Artist Spotlight: Dave Rapoza
Monday, November 2nd, 2015
Dave Rapoza is a self-taught illustrator from Boston, MA, and freelancer since 2006. According to his website, he studied Andrew Loomis’s and Bridgman’s figure drawing books and practiced by making numerous drawings from direct observation, often of items from on desk.
In an article on MovingSketch.com, he said he is self-taught as an illustrator because he did not have funding for classes or materials. He bought a tablet and studied all he could fine about Photoshop. He continues to use Photoshop as his primary tool for his work.
In order to stay motivated, he formed the Crimson Daggers, a daily livestream where illustrators would study and talk as a group. Crimson Daggers is a free online community/study group focused on improving all around fundamental skills, especially in the areas of Illustration and Concept art.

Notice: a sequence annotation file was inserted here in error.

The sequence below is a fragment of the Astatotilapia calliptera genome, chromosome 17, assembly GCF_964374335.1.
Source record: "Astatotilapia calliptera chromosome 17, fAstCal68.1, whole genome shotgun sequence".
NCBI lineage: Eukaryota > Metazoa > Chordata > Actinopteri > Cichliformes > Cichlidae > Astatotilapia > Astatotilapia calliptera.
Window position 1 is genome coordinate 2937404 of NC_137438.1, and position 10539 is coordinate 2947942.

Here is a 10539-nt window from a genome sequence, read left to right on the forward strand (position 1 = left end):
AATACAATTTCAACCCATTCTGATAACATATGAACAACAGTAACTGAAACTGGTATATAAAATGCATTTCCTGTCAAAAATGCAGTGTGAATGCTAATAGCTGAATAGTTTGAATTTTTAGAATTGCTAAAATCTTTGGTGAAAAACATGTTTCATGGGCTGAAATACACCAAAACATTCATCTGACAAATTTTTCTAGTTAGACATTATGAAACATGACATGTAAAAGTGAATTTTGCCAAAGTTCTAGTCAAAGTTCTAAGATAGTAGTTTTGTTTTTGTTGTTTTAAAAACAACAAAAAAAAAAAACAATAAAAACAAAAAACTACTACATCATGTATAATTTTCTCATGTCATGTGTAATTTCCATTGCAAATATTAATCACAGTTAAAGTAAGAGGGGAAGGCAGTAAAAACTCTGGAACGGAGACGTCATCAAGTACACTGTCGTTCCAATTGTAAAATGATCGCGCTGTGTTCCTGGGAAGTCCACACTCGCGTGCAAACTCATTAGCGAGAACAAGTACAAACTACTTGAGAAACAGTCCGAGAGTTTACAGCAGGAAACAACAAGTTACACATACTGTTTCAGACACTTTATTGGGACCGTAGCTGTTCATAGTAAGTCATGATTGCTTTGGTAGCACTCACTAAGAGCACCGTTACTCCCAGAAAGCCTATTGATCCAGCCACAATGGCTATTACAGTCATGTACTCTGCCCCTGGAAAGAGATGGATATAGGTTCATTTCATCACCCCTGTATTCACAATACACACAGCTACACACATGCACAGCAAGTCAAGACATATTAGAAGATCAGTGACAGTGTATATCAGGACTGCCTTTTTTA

Currently Crimson Daggers is co-hosted by Dan Warren on his Livestream /, and Dave Rapoza and Dan Warren lead an open forum discussion on anything relating to current goals in art. At the end of each Livestream, Dan and Dave do two live critiques of work linked in the chat, discussing composition, form, and lighting. These critiques last anywhere from 15-30 minutes and are posted in the Livestream library for later viewing.
Dave Rapoza has many illustration credits for such publishers as Wizards of the Coast, Paizo Publishing, and Privateer Press. His first cover illustration in the Pathfinder line was that for Neil Spicer’s Realm of the Fellnight Queen in 2010. Some of his works include StarVeil, Skull & Shark, Black Witch, and Steve Lichman. He illustrates for clients such as Bethesda, Hasbro, Blizzard, Universal, Lionsgate, MTV, and Riot Games.
Portrait of Dave Rapoza by Jacob Peck
Each week on the Pennsylvania College of Art & Design blog, a different profile of an artist is posted. These are taken from a classroom project where the illustration and fine art students create “Artist Trading Cards,” first researching the facts about and the style of a selected artist, then making a trading card that captures the spirit of the artist